Equity Compensation: What Is It and How It Is Used

by / ⠀Career Advice / June 15, 2022

Oftentimes, private companies, including those fiercely protected or family-owned, find it difficult to locate and retain important management personnel. Because a lot of the time poaching by other competitors happens through total compensation packages. Now while the equity of private companies cannot be traded via a stock exchange, it also might not be marketable.

But, multiple means exist by which a private company can provide incentives relating to equity to employees. Much of this contains long-term and liquid investments to get those employees to stay.

A major, if not main, concern for a private company is the thought of giving up control and letting minority shareholders have a say in the business. But, through equity compensation, these businesses can give these shareholders long-term equity incentives without giving up control of the company.

So, what is equity compensation?

The Benefits of Equity Compensation

Public-held businesses often have three main compensation ingredients: annual bonus, salary, and long-term equity compensation such as stock options. However, a private and smaller business will find it difficult to recruit high-level management as these private businesses don’t usually offer long-term equity compensation.

But, if they do offer equity compensation, a private company offers:

  1. An incentive for employees to do their best at the company.
  2. The company can save by paying lower cash compensation.
  3. The company can compete with its competitors by offering equity.

Types of Equity Compensation

Stock Options: This allows employees the right to purchase equity in the company at a predetermined price. This is beneficial to the employee as the options allow the employee to benefit from an increase in the value of the company.

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Restricted Stock Awards: A grant of stock potentially forfeited if priority conditions are not met in time. But, as a benefit, it provides an incentive to the worker and helps with retention.

Equity Bonus: Paid through equity rather than cash. Given out for performance. Once again, it provides an incentive to meet goals while also minimizing cash outlays from the company.

Stock Purchase Plans: This allows employees to purchase equity from the company but at a discount. Provides incentive by allowing the employee to participate in growing the company and giving the company liquidity at the same time.

Stock Appreciation Rights (SARs): Companies give cash or stock in the same amount to the fair value of the equity from the company to employees. But, it needs completed on the date of the exercise and over the price—usually equal to the fair value of the equity. Employees would be given the same financial gains as a comparable stock option, but without requiring cash outlays. SARs do not give up control of the company if settled in cash.

Phantom Stock Units: Employees receive stock or cash equal to value upon the time of a predetermined event such as retirement or the change of control of the company. For benefits, the phantom stock units are given something similar to SARs, but the value is tied to the event of an employee’s election.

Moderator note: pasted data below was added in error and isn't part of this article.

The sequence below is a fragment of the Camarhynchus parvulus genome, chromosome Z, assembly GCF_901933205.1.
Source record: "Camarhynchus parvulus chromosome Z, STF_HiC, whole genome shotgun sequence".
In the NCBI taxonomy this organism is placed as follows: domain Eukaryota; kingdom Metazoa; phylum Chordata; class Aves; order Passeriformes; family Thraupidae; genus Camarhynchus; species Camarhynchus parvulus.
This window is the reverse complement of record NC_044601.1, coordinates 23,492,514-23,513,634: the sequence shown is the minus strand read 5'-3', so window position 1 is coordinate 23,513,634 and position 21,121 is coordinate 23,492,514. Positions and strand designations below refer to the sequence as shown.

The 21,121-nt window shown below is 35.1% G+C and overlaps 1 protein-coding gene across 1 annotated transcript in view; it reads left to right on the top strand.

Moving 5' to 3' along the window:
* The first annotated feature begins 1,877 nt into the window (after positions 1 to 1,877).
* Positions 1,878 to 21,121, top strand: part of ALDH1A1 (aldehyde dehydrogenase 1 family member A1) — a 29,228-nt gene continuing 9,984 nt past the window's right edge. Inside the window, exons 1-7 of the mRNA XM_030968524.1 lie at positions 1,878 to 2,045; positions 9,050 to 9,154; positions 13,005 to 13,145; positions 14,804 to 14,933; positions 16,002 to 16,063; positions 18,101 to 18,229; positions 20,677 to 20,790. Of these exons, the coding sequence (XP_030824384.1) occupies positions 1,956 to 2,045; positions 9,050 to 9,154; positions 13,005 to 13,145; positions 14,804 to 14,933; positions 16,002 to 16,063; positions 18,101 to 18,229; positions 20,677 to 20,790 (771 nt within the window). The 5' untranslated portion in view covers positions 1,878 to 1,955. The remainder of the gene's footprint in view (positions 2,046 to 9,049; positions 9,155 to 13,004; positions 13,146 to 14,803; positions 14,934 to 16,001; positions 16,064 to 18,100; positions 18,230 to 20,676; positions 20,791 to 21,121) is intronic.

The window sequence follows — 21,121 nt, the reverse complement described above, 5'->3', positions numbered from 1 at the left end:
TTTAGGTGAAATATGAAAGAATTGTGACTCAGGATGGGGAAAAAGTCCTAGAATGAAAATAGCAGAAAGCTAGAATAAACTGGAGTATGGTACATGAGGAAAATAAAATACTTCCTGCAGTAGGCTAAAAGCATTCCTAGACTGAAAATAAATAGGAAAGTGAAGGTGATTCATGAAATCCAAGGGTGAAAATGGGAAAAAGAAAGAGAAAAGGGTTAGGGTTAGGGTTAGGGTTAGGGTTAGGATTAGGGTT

The Concerns of the Employer

When it comes to providing equity to employees, there are several concerns of the employer.

  1. Dilution of the current owners and reduce their ownership of the company.
  2. Make sure that the equity is not transferred to a third party not affiliated with the company
  3. Value of a secret that is not of public trade
  4. Funding repurchases of shares from the company
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Issues Regarding Accounting, Legal, and Tax

Depending on the equity incentive as well as the type of payments, a variety of laws that relate to accounting, legality, and taxes influence individuals offered the incentives. Speak to advisors well-versed in corporate laws. This helps ensure that you do everything correctly in the eyes of the law.

Private companies have to comply with the security laws of their state. Also known as “blue sky” laws, they require registration of security or finding exemptions. Typically this research completes when the residence determined for every worker expected an offer of security.

Companies also consider different kinds of corporate laws to ensure that the equity dispenses to individuals correctly. Tax treatment can vary depending on the employee and company. But, tax treatment also depends on the actions of elections completed by the employees.

With accounting, that all depends on the company itself, as accounting is beyond the scope of this article and to the knowledge of the writer. However, possibly treat equity as an expense in the income statement. That will cause it to reduce earnings. The company must consult with the accountants before having an equity award program so that the company can meet the standards that come with the award system.

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About The Author

Tristan Anderson

Hello! My name is Tristan Anderson and I live in Manhattan, Kansas. I enjoy being in nature and animals. I am also a huge geek who loves Star Wars and has a growing collection.


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